This week’s Alternative Monday post is from artist and Fermynwoods Associate Educator Sam Francis Read. In 2018, Sam introduced the concept of Photogrammetry and 3D modelling to students from The CE Academy. The perfect workshop for an arts organisation, free to work cross curricular, in the woods, during British Science Week.
“I worked with Sam 3 times. He likes symbols and architecture and weird things like me.”Lewis, student at The CE Academy
Photogrammetry used to be an exclusive and arcane technology to most, but in the last decade it has become increasingly accessible due to the cheapness of discarded Xbox Kinect sensors and the availability of open source creative software. The basic idea behind Photogrammetry is that a number of different photographs (as many as possible) are fed into a programme which produces a cloud of points determined by light data. These are then linked together like a spiderweb to form a 3D surface. The most straightforward way to demonstrate this to the CE Academy class was to let them piece together vertices from sticks and blu-tack – in essence the blobs of tack became the nodes or points in the cloud and the cocktail sticks held the web together.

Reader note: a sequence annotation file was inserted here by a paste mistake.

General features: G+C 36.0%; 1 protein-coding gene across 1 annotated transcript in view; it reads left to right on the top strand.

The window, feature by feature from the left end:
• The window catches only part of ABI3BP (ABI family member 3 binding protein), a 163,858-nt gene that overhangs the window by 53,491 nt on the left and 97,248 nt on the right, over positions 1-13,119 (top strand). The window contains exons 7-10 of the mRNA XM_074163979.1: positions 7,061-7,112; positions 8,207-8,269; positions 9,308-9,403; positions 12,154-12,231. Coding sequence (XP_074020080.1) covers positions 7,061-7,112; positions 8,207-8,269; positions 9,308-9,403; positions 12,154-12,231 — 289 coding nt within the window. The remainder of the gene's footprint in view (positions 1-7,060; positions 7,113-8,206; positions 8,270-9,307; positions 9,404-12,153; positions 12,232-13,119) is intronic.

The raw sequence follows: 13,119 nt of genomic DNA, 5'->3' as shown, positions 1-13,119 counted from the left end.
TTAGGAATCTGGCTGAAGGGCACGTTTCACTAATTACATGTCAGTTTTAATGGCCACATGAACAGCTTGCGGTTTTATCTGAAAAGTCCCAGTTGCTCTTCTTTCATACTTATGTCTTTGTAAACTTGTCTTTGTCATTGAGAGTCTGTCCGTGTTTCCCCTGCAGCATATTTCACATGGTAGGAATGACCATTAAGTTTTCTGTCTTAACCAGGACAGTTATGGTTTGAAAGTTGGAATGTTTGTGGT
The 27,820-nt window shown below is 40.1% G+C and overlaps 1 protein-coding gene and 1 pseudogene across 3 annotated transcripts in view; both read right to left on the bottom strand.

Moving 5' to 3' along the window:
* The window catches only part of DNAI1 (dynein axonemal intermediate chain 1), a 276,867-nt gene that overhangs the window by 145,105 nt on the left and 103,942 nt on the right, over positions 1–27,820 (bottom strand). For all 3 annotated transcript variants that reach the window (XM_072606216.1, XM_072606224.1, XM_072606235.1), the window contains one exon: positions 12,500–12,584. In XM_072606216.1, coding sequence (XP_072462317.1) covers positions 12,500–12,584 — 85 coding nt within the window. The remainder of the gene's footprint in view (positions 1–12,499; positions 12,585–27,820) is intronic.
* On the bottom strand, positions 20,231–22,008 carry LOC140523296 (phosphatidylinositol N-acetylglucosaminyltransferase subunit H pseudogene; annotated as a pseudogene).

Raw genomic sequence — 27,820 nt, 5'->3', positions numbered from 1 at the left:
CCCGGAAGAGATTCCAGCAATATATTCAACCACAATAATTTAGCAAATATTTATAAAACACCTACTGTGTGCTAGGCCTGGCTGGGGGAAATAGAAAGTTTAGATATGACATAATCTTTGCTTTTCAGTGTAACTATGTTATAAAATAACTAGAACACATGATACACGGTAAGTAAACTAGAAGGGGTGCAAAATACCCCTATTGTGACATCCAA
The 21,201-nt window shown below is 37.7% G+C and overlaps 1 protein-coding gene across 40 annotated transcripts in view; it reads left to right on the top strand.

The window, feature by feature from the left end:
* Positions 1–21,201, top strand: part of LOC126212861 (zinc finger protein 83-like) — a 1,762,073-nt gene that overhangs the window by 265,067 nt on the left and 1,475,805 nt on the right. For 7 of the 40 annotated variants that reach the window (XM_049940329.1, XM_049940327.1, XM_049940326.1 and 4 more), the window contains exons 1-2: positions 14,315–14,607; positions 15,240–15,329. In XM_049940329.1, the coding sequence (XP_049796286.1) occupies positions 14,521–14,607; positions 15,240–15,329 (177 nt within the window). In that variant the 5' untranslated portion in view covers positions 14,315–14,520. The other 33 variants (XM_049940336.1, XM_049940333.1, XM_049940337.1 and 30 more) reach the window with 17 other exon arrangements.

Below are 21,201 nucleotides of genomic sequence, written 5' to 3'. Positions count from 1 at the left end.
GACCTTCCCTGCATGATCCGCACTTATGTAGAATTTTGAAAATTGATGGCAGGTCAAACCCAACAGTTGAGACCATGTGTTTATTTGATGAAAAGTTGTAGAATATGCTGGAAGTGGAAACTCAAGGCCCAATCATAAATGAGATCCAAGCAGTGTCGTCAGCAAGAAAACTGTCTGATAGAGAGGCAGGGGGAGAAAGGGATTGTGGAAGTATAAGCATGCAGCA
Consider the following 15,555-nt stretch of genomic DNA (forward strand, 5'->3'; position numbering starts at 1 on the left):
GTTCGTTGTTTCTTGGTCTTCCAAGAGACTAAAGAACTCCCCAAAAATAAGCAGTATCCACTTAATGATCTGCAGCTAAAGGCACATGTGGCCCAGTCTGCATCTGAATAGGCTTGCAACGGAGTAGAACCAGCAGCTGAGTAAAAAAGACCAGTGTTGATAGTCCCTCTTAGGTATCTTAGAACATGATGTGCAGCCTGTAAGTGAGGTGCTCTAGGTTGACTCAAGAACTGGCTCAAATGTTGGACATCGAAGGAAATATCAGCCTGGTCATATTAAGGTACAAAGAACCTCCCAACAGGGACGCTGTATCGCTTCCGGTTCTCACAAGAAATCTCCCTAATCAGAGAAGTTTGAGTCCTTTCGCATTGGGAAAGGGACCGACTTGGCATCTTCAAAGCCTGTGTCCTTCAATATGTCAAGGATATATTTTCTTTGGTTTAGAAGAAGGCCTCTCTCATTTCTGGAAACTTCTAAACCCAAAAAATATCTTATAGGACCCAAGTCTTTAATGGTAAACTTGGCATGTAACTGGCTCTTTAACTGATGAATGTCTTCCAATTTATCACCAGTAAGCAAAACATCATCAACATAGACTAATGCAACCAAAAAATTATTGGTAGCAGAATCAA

Scanning their models and feeding them into the computer allowed the students to see the process play out in real time before having a go at warping the fabric of some 3D models on a laptop. The first time I had ever used this object lesson, this activity seemed to demonstrate the process well and successfully demystified 3D capture and modelling, which is becoming an extremely common tool for artists of all disciplines.
To demonstrate how 2D images can be constructed in a similar way, we vectorised some familiar logos (cars, football leagues, fashion brands) and then rearranged the data to turn the images into abstractions. This method is equally common to my practice and has plenty of creative applications from laser cutting to vinyl-plotting to animation, another powerful skillset for budding visual artists.
To round it off we enlarged some of our stick models into an inhabitable 3D structure built with similar concepts and covered with a decorated skin which the pupils could hide inside. I referred to it as an installation but the students preferred to call it “a den”.
This was a workshop which functioned on many levels, felt fruitful as well as anarchic and demonstrated some of the joys of a creative practice with many disciplines. The level of engagement was great and led to lots of creative output on the part of the students. Science!
Sam Francis Read